Sorrel has been used as a culinary ingredient by the early Egyptians, Greeks and Romans. It was used during medieval and in Tudor times in England and France and it is still popular in French cuisine.
Italians have many words for sorrel. They call it acetosa and acetina, acetosella, ossalina or erba brusca. There are even names for sorrel in dialect. It is known as pan e vin in Friuli, Veneto and Treviso regions. The Sicilians call it aghira e duci or agra e duci. The list of the various regional Italian names for sorrel can be found on a site by the Dipartimento di Scienze della Vita, Università di Trieste. The culinary uses in Italian cuisine suggested in the texts that I have seen are the same as in other cuisines: the young leaves are served raw in salads and the cooked leaves accompany fish, meat or eggs and in cream sauces and soups.
Sorrel is also found in some Asian cuisines for example in Vietnam it is known as rau chua (sour herb) or rau thom. It is not surprising that in Vietnamese it translates as sour herb – from old French surele, from sur, sour. I had one quick look for a Vietnamese recipe that uses sorrel and ‘sour soup’ seems to be popular.
Notice that my bunch is just called ‘Sorrel’. So unfair for those who are not familiar with the other sorrels!
And what did I do with my small bunch of red sorrel?
There were no leaves in the bunch that I considered ‘small’ so I did not add them to a salad. I added the leaves to some hot extra virgin olive oil and garlic, added the leaves and wilted them. I then added some cooked Puy lentils. I was pleased with the results and presented and made a nice accompaniment to fish cooked with with tarragon and vermouth , cauliflower and baked tomatoes.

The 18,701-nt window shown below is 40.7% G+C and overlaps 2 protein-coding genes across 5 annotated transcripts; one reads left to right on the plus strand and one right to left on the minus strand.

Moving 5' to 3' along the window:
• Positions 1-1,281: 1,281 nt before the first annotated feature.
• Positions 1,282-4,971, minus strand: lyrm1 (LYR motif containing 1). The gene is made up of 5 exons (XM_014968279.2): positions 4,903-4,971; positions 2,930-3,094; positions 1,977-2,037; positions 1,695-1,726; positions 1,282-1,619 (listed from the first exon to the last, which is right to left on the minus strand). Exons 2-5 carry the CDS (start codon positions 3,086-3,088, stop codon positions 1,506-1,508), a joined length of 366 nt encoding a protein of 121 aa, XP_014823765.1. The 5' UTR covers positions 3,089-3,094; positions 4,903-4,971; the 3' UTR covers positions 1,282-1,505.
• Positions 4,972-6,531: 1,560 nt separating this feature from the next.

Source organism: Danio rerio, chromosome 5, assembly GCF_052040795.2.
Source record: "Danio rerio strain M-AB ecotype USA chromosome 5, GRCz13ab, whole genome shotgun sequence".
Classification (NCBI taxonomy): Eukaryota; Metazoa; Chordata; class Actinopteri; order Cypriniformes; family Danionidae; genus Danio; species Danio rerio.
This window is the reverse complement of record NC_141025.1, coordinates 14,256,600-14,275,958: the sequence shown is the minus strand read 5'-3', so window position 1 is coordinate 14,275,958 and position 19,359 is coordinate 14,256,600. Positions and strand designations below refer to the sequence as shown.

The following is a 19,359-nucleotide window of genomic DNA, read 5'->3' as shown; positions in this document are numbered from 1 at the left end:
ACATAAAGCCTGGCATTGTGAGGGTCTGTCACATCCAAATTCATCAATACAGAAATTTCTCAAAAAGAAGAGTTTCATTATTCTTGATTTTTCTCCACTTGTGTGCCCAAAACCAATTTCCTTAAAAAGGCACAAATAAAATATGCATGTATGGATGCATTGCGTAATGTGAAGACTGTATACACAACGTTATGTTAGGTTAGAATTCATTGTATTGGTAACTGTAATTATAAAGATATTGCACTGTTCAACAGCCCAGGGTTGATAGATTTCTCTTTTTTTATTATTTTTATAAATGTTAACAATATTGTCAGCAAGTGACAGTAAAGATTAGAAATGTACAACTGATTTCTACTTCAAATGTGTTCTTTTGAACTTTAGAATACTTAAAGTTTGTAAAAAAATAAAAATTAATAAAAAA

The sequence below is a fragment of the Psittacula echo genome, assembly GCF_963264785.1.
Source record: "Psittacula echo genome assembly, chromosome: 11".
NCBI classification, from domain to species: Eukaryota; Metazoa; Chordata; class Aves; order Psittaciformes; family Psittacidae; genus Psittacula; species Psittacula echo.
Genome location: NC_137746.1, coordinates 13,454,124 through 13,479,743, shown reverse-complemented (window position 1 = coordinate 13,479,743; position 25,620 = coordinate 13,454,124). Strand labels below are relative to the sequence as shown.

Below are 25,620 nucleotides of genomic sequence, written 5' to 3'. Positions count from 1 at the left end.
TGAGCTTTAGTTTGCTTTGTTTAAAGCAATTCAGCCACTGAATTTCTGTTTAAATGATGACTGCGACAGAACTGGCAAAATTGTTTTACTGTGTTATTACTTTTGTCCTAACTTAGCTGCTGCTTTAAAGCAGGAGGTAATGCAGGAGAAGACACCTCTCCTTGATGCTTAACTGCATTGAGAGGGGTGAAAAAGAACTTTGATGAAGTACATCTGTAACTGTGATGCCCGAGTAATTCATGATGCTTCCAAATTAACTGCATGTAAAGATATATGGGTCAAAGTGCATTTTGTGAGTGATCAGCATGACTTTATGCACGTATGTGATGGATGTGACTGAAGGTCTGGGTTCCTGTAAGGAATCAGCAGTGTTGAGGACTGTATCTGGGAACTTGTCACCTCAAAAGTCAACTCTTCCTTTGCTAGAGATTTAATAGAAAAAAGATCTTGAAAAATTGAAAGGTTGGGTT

My friend’s recipe for Sorrel Granita
Equal weight of French sorrel leaves (with that lovely sour taste) and simple syrup (equal parts sugar and water). The sorrel must not be cooked. Just blitz the leaves with the syrup and then strain through a fine strainer. Add a squeeze of lime juice and a pinch of salt to taste and then pour into a container and put in the freezer. About every 30 mins or so I stir it to move the ice crystals that evenly through it. When it is completely frozen (and it isn’t rock hard anyway) I just scrape it with a fork to break it into crystals.
Depending on the variety of globe artichokes, they may have green, violet or bronze coloured leaves.
In Melbourne it is mid October and the ‘Green Globe’ variety of artichoke is close to being out of season.
However, notice that the head is still tight, heavy and compact. Fortunately for me, the green artichoke did not have a hairy choke, but in the next few weeks if you are purchasing the green variety, it is likely to have a hairy choke. Young and in season artichokes do not have chokes or may have a small choke that can be removed quite easily. The hairy, inedible choke becomes prominent when artichokes are going out of season and are left to mature on the plant; the hairy part becomes part of the seed body of the artichoke.
The violet tinged variety has been available from my favourite vegetable stall in the Queen Victoria Market for the last few weeks and will continue to be in season for a few more weeks, but as long as the weather doesn’t get too hot. The spiny leaf tips can be prickly so I am always more careful when I clean the violet ones.
The green artichokes are at their best in autumn.
When I purchase any variety of artichokes I always select artichokes that are compact and avoid opened out artichokes with curled or dry looking leaves.
Once stripped of its outer fibrous cover, the top of the stem, is very tender and tasty.
Stuffed artichokes should always be upright in the saucepan and have the cooking liquid three quarter -way up. Sometimes I cook potatoes with artichokes to prop them upright.
Red cabbage, sautéed or braised with apple, red wine vinegar, juniper berries, caraway seeds and cloves is the most common way I cook it in my kitchen. Sometimes I add walnuts and at other times some raw bacon – all delicious, but same old, same as.
Shredded red cabbage is also good uncooked in a salad, especially with strong flavours – black olives, garlic, red wine vinegar and anchovies – and these ingredients can be used in both a salad and a cooked version of red cabbage.
Red cabbage sliced thinly, extra virgin olive oil, red wine vinegar, salt, pepper, bay leaves, lemon and pitted black olives and anchovies to taste ( I like both anchovies and black olives and add generous amounts of both).